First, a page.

To me, if you are a serious baseball fan who loves and understands the game, you would vote those players into the Hall of Fame. Unanimous? Damn right it should be unanimous.

Then there are players who inspire disagreement. Should Craig Biggio be in the Hall of Fame? Well, he had 3,000 hits and he was a really good player in the mid 1990s. But was also stuck around a very long time to get those 3,000 hits, and he wasn’t an especially good player for the last eight years or so years of his career, and his peak wasn’t that long …

That’s a real argument, you can see why someone WOULD vote for Biggio and why someone WOULD NOT vote for Biggio. That to me is a legitimate reason why the vote would not unanimous. It is not because a player is only 99% Hall of Fame worthy. It is because there is a viable reason or numerous reasons that a voter believes the player IS NOT a Hall of Famer. Warren Spahn got only 83.2% of the vote in his induction year. Are you telling me almost 17% of a knowledgable base of baseball fans honestly believe that WARREN FREAKING SPAHN is not a Hall of Famer? This stuff is so stupid.

Take the four players I listed. My history with Derek Jeter is pretty well known; I coined the word “Jeterate.” I am no fan of Chipper Jones. I readily acknowledge the lack of innings Mariano Rivera pitched and am generally skeptical of the value of closers. And Griffey was never a great player after he turned 30 — absurdly his total WAR after age 30 is 7.5. Yeah. That’s over 10 years.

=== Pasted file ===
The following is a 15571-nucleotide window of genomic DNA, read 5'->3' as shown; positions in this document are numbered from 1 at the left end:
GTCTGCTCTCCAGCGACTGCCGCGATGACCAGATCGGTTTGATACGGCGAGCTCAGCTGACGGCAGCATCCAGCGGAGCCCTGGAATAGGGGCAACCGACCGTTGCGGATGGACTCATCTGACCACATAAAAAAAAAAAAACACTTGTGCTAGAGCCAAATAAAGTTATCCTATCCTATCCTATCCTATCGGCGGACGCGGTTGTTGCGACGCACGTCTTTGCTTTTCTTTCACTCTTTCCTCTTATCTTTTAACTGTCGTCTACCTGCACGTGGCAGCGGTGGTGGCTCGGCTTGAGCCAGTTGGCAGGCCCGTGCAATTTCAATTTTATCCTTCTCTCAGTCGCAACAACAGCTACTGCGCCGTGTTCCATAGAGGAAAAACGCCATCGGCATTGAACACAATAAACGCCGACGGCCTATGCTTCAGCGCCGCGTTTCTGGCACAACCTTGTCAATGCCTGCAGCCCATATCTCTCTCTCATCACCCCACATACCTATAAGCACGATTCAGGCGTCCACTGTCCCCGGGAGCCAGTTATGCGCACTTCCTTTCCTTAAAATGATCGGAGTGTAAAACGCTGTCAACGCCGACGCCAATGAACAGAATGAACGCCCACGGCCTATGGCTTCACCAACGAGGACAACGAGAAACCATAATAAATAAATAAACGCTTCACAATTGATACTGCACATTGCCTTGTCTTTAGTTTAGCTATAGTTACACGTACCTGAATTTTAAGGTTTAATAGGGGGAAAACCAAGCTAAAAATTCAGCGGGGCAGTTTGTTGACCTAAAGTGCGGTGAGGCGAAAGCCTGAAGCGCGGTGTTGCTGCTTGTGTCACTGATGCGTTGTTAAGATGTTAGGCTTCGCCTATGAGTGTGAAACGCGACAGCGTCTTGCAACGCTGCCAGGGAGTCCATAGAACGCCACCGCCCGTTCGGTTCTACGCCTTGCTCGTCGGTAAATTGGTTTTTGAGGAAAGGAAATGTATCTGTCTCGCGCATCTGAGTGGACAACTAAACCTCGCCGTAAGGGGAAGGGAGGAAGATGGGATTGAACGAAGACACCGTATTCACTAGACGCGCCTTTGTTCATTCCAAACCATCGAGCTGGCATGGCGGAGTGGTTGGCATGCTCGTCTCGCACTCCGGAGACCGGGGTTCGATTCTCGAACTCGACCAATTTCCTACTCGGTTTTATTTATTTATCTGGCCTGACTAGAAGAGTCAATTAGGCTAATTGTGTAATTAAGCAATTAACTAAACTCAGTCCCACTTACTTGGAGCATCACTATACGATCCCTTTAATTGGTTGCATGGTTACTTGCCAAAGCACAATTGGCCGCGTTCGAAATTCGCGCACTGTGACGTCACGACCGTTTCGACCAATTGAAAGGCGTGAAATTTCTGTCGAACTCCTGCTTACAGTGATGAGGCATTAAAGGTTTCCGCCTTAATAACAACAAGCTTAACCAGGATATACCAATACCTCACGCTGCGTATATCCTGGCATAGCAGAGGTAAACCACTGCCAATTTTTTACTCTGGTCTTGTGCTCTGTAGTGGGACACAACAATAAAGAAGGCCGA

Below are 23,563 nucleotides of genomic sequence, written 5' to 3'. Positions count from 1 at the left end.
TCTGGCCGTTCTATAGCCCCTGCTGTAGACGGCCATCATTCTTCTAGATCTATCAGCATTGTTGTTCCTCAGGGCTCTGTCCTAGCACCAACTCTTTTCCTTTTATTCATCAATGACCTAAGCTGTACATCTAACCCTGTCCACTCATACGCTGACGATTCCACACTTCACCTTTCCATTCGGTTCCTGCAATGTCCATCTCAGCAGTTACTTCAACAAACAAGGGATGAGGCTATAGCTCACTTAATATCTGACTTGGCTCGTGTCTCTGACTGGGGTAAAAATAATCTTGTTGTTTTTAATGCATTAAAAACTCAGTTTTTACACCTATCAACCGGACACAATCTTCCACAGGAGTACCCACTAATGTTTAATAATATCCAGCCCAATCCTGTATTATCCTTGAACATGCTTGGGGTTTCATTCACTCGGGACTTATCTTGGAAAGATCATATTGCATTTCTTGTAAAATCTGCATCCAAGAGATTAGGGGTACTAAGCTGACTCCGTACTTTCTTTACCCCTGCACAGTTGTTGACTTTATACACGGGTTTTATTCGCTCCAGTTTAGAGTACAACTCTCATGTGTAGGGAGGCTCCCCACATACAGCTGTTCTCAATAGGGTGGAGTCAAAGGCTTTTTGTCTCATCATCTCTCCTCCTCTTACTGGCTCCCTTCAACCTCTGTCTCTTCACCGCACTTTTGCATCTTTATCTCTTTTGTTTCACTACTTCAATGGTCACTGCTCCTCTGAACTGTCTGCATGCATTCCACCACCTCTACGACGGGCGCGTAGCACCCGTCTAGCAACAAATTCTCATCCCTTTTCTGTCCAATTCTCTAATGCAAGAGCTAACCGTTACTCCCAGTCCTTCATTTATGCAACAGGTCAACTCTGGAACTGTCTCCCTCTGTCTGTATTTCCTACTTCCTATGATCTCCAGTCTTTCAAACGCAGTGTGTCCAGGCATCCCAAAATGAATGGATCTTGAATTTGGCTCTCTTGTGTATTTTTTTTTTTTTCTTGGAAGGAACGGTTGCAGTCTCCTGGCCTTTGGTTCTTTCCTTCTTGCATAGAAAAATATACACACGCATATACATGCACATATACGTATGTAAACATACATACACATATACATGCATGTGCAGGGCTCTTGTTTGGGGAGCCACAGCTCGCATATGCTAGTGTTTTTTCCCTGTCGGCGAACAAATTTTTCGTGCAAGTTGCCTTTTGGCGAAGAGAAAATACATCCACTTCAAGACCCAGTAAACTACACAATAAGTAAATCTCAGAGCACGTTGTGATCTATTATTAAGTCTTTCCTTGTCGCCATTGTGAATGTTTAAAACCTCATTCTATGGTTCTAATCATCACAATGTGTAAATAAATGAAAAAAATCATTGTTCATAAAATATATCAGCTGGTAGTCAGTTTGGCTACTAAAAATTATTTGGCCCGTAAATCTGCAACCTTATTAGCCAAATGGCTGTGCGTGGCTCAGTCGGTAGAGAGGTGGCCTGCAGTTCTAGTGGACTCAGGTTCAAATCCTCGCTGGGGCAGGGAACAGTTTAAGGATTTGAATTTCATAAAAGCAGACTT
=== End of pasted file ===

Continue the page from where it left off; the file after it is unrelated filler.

That said every one of them is a no-doubt Hall of Famer for me. Should they be voted in unanimously? I really don’t see a particularly good argument why they SHOULD NOT be unanimous, except that no player ever is.

* * *

Changing the game

If I could change one thing in the game it would be to …

… reduce intentional walks: 6.9%

… make extra inning play more interesting: 0.9%

… reduce pitching changes: 18.2%

… speed up the game: 28.8%

… create more offense: 5.1%

… further clamp down on steroid use: 9.9%

… alter the umpiring system: 13.9%

… do nothing; I wouldn’t change the game at all: 16.3%

I’ll admit … this question was kind of a throwaway. I didn’t want just nine questions and I kind of threw this one together to make it an even 10. With more time I probably should have come up with better ideas for changing the game. Not surprisingly, 71% of the people who said that the longer games are major problems for them voted to speed up the game.

100 Responses to The DH, Pete Rose and other stuff

  1. Art Valentine says:

    One other qualifier on the poll. It was filled out by people who follow Joe Posnanski. I suspect a disproportionate number of us are pre-disposed to agree with Joe’s view on many of these points. If we didn’t, we wouldn’t have found the poll in the first place.

    • Yeager says:

      Agreed – if anything this poll ONLY proves that Joe is capable of maintaining a decent sized audience that doesn’t agree with him (me often being one of them!).

    • asdf says:

      this is especially true i would think regarding his views about steroids (considering the number of polls he’s done versus more general ones i’ve seen).

    • duffy01 says: